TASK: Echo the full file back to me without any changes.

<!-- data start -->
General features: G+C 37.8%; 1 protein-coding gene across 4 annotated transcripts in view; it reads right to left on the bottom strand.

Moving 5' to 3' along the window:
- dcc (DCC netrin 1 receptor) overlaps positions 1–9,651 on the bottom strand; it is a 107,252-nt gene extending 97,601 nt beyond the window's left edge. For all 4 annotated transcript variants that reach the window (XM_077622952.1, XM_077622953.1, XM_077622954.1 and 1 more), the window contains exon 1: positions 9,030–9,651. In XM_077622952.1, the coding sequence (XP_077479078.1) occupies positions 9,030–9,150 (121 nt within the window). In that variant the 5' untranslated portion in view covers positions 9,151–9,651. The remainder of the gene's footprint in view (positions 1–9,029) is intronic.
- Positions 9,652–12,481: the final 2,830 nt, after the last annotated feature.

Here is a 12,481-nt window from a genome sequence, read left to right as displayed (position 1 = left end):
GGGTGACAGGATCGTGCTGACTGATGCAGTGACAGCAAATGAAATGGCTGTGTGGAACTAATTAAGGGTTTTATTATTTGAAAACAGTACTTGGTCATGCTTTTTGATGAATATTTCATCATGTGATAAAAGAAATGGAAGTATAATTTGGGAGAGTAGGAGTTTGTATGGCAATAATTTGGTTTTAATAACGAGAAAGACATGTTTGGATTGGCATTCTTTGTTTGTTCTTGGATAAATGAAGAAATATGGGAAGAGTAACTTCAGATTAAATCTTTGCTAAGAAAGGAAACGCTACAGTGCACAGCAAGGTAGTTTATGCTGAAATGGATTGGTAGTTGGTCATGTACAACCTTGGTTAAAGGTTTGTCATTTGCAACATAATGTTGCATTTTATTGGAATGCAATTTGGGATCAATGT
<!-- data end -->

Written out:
General features: G+C 37.8%; 1 protein-coding gene across 4 annotated transcripts in view; it reads right to left on the bottom strand.

Moving 5' to 3' along the window:
- dcc (DCC netrin 1 receptor) overlaps positions 1–9,651 on the bottom strand; it is a 107,252-nt gene extending 97,601 nt beyond the window's left edge. For all 4 annotated transcript variants that reach the window (XM_077622952.1, XM_077622953.1, XM_077622954.1 and 1 more), the window contains exon 1: positions 9,030–9,651. In XM_077622952.1, the coding sequence (XP_077479078.1) occupies positions 9,030–9,150 (121 nt within the window). In that variant the 5' untranslated portion in view covers positions 9,151–9,651. The remainder of the gene's footprint in view (positions 1–9,029) is intronic.
- Positions 9,652–12,481: the final 2,830 nt, after the last annotated feature.

Here is a 12,481-nt window from a genome sequence, read left to right as displayed (position 1 = left end):
GGGTGACAGGATCGTGCTGACTGATGCAGTGACAGCAAATGAAATGGCTGTGTGGAACTAATTAAGGGTTTTATTATTTGAAAACAGTACTTGGTCATGCTTTTTGATGAATATTTCATCATGTGATAAAAGAAATGGAAGTATAATTTGGGAGAGTAGGAGTTTGTATGGCAATAATTTGGTTTTAATAACGAGAAAGACATGTTTGGATTGGCATTCTTTGTTTGTTCTTGGATAAATGAAGAAATATGGGAAGAGTAACTTCAGATTAAATCTTTGCTAAGAAAGGAAACGCTACAGTGCACAGCAAGGTAGTTTATGCTGAAATGGATTGGTAGTTGGTCATGTACAACCTTGGTTAAAGGTTTGTCATTTGCAACATAATGTTGCATTTTATTGGAATGCAATTTGGGATCAATGT